State lawmakers in Maine have approved a bill to ban the practice of conversion therapy on minors, but Gov. Paul LePage has not indicated whether he intends to sign it into law.
LePage, a Republican, has amassed a record that many LGBTQ groups characterize as hostile during his two terms in office. But he has not taken a position on this particular bill, which passed the Democratic-led House of Representatives by an 80-55 margin and the Republican-controlled Senate on a 19-12 vote.
If LePage decides to veto the bill, neither margin is sufficient to overturn a veto.
The bill would prohibit licensed therapists and counselors from attempting to administer therapies aimed at changing a young person’s sexual orientation or gender identity. If they break the law, they could face penalties or risk the loss of their license.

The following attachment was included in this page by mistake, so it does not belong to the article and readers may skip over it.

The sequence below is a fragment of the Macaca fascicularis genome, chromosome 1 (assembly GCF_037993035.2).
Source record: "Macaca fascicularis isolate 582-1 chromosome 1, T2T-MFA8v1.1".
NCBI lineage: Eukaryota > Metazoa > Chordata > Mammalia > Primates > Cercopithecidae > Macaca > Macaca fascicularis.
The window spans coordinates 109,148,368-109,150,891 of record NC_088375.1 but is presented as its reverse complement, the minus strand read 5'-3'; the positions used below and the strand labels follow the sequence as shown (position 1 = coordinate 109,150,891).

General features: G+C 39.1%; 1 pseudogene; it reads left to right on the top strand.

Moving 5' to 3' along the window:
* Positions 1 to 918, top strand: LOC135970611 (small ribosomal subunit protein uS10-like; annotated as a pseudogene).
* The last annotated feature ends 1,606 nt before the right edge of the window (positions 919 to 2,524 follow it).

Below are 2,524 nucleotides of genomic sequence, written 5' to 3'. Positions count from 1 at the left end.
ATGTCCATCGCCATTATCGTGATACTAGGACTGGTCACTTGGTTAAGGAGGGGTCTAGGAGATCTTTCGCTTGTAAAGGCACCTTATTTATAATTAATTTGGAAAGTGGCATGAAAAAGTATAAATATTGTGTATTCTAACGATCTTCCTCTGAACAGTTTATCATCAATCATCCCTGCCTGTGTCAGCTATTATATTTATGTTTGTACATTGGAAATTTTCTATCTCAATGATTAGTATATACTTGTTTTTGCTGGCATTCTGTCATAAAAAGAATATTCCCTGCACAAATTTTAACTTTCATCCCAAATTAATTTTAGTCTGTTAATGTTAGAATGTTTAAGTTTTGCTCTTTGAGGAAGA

Proponents of the bill hailed legislative leaders for passing the bill, and urged LePage to sign it as soon as possible.
“This critically important legislation will help ensure children in Maine are not subjected to a practice that amounts to nothing less than child abuse,” HRC National Field Director Marty Rouse said in a statement. “It’s now imperative that fair-minded people across the state contact Governor LePage’s office and urge him to sign this bill protecting LGBTQ youth or allow it to become law.”
Rouse also noted that other Republican governors — in Nevada, Illinois, New Mexico, New Jersey, and, most recently, in New Hampshire — have signed similar legislation, proving that it is not a partisan issue.
“We are pleased that both chambers of the legislature have finally passed these needed protections for LGBTQ youth in Maine,” Matt Moonen, the executive director of Equality Maine, said in a statement. “We call upon the governor not to veto this needed bill that can save lives.”